Since we live in a goal-obsessed society, I bet you can rattle off several things you’re hoping to do, be, or achieve right now.  I know I can. But how many of you are stuck on the action part?

We all get stuck from time-to-time. Sometimes we’re stuck for a week or a month, and other times we get stuck for years.  I see it with clients when they’re trying to take a challenging action that is in their best financial interest. I see it very often with career moves like the desire to get away from a soul crushing job/boss or deciding to start a business.  

We tend to keep ourselves in tough situations that prevent us from moving forward simply because we don’t know how to move forward. There may also be fear.  If you’re like me you may be scared to admit you want something because you have no idea how to accomplish it. When we’re scared to say we have a goal we’re working on, it becomes even harder to take steps to achieve it.  

I have a goal like this. I’ve been saying I want to write a book for at least two years. Every year at the beginning of the year I write it down on my list of goals. And every year I’ve done almost zero things to make it happen.  While I’ve had it on my list for two years, I had it on my mental list for several years before that. I was just too scared to actually put it on my list because I have a tendency to not even try something if I think failure is possible.  As of January of this year, my goals was there, memorialized on paper. But I had no deadline, and no path to starting or completing it. Few people even knew about my goal. If you had pressed me, I would’ve said, “Oh, I don’t know….it’s something I’ll tackle in a few years.”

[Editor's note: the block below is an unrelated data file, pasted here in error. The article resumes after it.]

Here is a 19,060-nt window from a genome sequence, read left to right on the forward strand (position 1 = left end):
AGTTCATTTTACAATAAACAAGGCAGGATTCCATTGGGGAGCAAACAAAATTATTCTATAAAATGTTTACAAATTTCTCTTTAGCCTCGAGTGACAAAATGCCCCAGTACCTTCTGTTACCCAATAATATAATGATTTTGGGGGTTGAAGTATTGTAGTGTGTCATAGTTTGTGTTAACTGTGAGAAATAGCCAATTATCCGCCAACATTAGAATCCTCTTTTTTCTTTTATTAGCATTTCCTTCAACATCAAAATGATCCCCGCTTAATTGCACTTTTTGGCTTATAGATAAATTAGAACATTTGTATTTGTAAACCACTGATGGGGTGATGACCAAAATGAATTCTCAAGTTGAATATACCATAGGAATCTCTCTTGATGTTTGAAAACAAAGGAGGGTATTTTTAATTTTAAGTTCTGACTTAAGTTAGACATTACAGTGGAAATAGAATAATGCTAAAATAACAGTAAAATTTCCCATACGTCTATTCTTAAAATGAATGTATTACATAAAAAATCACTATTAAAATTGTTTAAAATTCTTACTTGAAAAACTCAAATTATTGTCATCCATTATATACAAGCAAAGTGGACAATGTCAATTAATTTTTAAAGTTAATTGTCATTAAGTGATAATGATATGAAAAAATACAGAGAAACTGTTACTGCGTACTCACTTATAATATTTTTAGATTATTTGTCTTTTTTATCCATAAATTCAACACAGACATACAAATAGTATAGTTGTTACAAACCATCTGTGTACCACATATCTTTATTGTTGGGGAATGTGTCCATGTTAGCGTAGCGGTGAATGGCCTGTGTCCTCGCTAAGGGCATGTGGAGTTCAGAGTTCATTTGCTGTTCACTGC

Well, I’ve had a big change of heart.  I am writing a book…this year! And I’m going to have an initial manuscript completed this summer.  There will be more announcements to come on that, but in the meantime: